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# Titration Question Help URGENT (A-Level & Advanced Chemistry) Watch

1. I have homework due tomorrow for chemistry and I was wondering whether someone could help me with a question that im stuck on.

Overall Equation:
6S2O3^2- + BrO3- + 6H+ ---> 3S4O6^2- + Br- + 3H2O

Question:

''A laboratory technician decided to use a 5.00 x 10^3 mol dm^-3 solution of sodium bromate (V) to check the concentration of a sodium thiosulfate solution that was labelled 1.00 x 10^-3 mol dm^-3. The sodium bromate (V) solution was placed in the burette and 25,0 cm^3 of the sodium thiosulfate solution was pipetted into a conical flask.

Use the concentration of the sodium thiosulfate solution to calculate the expected titre value of this experiment''

Its quite urgent so it would be great if someone could tell me the answer and how they got it, thanks!

---------
charco could you help?
2. Anyone??
3. (Original post by qwerty123A)
I have homework due tomorrow for chemistry and I was wondering whether someone could help me with a question that im stuck on.

Overall Equation:
6S2O3^2- + BrO3- + 6H+ ---> 3S4O6^2- + Br- + 3H2O

Question:

''A laboratory technician decided to use a 5.00 x 10^3 mol dm^-3 solution of sodium bromate (V) to check the concentration of a sodium thiosulfate solution that was labelled 1.00 x 10^-3 mol dm^-3. The sodium bromate (V) solution was placed in the burette and 25,0 cm^3 of the sodium thiosulfate solution was pipetted into a conical flask.

Use the concentration of the sodium thiosulfate solution to calculate the expected titre value of this experiment''

Its quite urgent so it would be great if someone could tell me the answer and how they got it, thanks!

---------
charco could you help?
TSR policy is not to do homework, rather to give hints.

You have the stoichiometric equation, this tells you how many moles of bromate react with moes of thiosulfate (in this case 1:6)

Moles = molarity x volume

and you know the 'expected' molarity of the sodium thiosufate and the actual volume, so you can calculate the 'expected' moles.

From the stoichiometeric equation you can see that if you divide by 6 you get the expected moles of thiosulfate.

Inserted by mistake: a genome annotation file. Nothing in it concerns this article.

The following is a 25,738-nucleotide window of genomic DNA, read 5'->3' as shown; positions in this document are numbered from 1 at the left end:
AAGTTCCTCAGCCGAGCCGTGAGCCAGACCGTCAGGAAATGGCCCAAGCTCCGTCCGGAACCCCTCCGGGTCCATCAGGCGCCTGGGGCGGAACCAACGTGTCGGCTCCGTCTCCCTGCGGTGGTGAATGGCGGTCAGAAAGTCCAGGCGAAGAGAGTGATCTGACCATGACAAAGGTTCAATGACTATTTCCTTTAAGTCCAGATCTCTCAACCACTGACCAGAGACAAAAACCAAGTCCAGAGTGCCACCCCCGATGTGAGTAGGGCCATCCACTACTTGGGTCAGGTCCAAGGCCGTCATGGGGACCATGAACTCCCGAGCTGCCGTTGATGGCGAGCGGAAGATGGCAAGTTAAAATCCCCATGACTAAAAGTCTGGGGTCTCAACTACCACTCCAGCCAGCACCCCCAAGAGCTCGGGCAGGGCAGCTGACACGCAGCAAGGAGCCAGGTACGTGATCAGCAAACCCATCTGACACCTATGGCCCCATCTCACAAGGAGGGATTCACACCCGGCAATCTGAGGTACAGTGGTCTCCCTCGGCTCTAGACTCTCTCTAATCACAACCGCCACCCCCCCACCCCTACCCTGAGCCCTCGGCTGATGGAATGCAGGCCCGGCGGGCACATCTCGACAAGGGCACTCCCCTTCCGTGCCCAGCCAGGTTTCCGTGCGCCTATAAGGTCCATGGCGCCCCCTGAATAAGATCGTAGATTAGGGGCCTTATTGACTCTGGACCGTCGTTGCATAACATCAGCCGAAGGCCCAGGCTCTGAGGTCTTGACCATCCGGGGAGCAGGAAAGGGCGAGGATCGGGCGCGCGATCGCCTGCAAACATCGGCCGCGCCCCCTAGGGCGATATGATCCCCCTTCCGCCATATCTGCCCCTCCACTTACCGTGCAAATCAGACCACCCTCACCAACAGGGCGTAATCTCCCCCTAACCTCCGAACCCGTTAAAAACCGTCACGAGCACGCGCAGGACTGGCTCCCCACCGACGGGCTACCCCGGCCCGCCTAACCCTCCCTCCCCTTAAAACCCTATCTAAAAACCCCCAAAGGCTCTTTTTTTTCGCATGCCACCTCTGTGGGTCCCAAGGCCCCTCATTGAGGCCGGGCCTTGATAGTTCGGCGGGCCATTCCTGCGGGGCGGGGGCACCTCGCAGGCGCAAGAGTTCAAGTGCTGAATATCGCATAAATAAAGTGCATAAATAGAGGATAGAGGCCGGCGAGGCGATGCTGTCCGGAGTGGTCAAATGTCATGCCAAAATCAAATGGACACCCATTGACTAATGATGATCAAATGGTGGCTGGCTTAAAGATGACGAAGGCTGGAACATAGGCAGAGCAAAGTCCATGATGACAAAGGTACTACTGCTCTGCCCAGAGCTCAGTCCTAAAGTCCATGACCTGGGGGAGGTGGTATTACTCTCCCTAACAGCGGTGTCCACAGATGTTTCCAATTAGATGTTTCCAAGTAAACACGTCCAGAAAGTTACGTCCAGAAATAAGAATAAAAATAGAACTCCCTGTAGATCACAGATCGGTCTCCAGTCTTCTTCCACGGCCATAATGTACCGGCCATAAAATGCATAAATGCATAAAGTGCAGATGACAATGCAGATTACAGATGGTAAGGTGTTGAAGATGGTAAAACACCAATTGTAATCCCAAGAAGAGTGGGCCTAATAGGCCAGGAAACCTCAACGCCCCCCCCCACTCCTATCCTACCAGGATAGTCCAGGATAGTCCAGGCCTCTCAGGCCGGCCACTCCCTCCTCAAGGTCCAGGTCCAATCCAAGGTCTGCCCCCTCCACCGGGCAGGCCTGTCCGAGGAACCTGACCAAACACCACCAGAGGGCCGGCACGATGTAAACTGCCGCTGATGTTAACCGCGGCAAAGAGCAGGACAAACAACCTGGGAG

.. and you know that moles = molarity x volume

so you can calculate the expected volume.
4. (Original post by charco)
TSR policy is not to do homework, rather to give hints.

You have the stoichiometric equation, this tells you how many moles of bromate react with moes of thiosulfate (in this case 1:6)

Moles = molarity x volume

and you know the 'expected' molarity of the sodium thiosufate and the actual volume, so you can calculate the 'expected' moles.

From the stoichiometeric equation you can see that if you divide by 6 you get the expected moles of thiosulfate.

.. and you know that moles = molarity x volume

so you can calculate the expected volume.
Thanks! Can you atleast tell me whether my answer of 0.834cm^3 is correct?
5. (Original post by qwerty123A)
Thanks! Can you atleast tell me whether my answer of 0.834cm^3 is correct?
A laboratory technician decided to use a 5.00 x 10^3 mol dm^-3 solution of sodium bromate (V) to check the concentration of a sodium thiosulfate solution that was labelled 1.00 x 10^-3 mol dm^-3. The sodium bromate (V) solution was placed in the burette and 25,0 cm^3 of the sodium thiosulfate solution was pipetted into a conical flask.

Use the concentration of the sodium thiosulfate solution to calculate the expected titre value of this experiment
First of all I am assuming that the concentration of the bromate is a typo and it should be 5.00 x 10^-3

25ml of 0.001M sodium thiosulfate contains 0.025 x 0.001 mol = 2.5 x 10-5 mol

From the equation 6 mol of thiosulfate reacts with 1 mol of bromate.

So, mol bromate = 2.5 x 10-5/6 = 4.17 x 10-6

Molarity of bromate = 5 x 10-3

mol = molarity x volume

volume = mol/molarity = 4.17 x 10-6/5 x 10-3 = 0.833 ml

Which is, IMHO, a stupid answer to a question ...

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Updated: March 10, 2016
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